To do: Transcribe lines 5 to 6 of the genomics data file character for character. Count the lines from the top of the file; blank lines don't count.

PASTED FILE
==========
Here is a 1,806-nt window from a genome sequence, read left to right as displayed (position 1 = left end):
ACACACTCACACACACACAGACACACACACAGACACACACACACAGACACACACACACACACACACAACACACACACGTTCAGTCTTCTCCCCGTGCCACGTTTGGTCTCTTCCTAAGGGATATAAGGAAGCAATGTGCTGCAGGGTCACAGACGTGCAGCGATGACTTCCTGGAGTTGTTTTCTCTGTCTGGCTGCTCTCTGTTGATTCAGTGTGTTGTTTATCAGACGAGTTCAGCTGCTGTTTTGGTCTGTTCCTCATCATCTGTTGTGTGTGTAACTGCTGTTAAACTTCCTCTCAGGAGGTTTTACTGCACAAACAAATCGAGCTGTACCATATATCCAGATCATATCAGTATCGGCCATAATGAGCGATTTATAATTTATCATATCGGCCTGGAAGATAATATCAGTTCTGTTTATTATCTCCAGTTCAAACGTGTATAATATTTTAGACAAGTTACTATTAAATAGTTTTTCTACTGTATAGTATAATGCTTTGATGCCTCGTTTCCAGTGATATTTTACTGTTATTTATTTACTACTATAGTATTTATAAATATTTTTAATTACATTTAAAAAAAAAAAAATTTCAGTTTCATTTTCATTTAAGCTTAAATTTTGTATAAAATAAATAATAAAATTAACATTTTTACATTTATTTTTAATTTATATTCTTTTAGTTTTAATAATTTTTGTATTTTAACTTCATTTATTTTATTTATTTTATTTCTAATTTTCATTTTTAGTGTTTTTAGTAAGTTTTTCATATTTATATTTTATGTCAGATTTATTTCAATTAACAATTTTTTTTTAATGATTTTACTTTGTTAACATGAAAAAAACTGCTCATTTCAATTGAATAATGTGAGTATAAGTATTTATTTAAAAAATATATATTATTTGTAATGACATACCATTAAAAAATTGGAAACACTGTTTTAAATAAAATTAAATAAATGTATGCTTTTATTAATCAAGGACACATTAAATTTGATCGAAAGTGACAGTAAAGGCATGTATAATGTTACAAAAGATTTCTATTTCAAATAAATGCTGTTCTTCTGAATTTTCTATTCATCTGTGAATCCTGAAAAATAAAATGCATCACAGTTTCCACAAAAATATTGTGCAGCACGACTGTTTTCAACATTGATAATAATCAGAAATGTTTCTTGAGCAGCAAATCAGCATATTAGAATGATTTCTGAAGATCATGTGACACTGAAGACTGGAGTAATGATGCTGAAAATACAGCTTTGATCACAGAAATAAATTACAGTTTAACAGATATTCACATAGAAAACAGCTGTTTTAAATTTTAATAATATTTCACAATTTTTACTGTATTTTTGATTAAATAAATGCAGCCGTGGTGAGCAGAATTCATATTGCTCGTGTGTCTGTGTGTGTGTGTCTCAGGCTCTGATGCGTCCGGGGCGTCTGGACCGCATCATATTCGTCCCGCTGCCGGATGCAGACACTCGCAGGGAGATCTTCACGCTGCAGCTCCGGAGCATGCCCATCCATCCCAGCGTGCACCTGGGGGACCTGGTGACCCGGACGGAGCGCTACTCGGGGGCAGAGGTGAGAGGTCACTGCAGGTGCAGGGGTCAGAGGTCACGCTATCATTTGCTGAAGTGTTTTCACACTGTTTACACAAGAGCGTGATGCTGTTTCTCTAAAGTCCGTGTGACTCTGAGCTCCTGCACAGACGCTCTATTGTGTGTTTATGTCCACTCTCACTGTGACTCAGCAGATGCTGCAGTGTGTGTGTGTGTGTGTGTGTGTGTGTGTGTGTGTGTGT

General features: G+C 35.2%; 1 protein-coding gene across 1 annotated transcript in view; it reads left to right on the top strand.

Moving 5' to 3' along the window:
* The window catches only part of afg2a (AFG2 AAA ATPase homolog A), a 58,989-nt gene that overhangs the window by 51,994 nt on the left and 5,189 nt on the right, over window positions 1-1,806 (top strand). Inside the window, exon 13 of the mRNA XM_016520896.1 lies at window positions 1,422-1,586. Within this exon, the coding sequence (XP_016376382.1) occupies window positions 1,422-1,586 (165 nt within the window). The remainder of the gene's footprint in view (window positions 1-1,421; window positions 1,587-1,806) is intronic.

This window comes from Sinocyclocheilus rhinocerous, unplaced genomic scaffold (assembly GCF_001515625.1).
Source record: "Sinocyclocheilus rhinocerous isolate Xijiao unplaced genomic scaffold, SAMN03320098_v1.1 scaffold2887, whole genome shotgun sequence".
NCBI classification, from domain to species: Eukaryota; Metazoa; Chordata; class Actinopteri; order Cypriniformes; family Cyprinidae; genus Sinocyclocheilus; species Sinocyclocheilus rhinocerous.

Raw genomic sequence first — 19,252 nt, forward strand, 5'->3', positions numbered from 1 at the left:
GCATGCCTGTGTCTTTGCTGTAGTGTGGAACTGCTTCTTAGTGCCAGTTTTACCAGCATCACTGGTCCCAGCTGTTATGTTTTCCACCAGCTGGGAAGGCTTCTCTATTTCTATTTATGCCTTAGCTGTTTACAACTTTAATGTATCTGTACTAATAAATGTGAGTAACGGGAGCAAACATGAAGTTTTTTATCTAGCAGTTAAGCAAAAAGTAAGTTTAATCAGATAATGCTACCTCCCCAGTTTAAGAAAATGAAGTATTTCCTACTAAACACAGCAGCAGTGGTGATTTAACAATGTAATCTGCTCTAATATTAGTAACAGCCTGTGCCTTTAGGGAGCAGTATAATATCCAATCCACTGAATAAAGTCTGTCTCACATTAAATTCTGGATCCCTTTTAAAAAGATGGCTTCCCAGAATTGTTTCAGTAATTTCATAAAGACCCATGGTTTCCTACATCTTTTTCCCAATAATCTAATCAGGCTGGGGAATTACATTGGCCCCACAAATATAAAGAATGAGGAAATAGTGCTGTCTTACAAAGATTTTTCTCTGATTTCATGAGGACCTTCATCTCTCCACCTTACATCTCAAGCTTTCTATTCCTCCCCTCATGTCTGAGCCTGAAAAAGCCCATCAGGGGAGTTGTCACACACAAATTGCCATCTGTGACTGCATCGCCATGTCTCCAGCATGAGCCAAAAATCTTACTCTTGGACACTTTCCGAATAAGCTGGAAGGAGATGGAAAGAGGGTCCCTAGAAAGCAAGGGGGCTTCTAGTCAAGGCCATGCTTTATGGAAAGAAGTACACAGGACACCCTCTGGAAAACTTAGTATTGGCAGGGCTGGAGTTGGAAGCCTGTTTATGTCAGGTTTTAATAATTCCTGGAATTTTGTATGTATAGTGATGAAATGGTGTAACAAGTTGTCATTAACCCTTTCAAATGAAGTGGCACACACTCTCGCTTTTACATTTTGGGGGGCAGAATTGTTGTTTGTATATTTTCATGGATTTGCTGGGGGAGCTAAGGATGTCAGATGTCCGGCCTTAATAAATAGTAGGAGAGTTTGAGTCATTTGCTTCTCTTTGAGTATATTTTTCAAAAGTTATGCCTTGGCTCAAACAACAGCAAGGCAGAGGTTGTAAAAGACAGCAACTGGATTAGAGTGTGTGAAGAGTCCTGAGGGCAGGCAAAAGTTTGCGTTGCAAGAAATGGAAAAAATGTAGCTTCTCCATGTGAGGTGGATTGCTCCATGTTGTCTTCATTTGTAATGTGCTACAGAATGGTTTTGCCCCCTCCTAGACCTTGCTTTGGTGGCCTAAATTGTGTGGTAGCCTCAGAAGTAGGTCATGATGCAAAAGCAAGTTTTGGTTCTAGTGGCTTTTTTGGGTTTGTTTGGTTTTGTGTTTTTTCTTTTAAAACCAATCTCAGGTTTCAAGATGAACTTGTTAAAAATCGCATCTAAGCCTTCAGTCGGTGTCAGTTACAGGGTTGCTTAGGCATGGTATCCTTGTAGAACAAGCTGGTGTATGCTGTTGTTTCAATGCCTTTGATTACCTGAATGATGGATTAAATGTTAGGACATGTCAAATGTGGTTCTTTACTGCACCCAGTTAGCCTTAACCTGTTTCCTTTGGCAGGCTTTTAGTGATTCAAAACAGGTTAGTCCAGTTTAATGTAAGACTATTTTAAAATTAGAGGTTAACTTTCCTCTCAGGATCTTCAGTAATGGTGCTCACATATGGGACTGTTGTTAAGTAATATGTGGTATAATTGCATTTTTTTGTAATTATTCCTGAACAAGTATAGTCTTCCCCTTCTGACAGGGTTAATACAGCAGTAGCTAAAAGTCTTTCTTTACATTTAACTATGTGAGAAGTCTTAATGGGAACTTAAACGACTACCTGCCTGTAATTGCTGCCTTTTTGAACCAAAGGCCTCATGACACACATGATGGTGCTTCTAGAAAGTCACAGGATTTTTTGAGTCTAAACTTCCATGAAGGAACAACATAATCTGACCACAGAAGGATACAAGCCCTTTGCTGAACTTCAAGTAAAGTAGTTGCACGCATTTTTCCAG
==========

* The window catches only part of afg2a (AFG2 AAA ATPase homolog A), a 58,989-nt gene that overhangs the window by 51,994 nt on the left and 5,189 nt on the right, over window positions 1-1,806 (top strand). Inside the window, exon 13 of the mRNA XM_016520896.1 lies at window positions 1,422-1,586. Within this exon, the coding sequence (XP_016376382.1) occupies window positions 1,422-1,586 (165 nt within the window). The remainder of the gene's footprint in view (window positions 1-1,421; window positions 1,587-1,806) is intronic.

This window comes from Sinocyclocheilus rhinocerous, unplaced genomic scaffold (assembly GCF_001515625.1).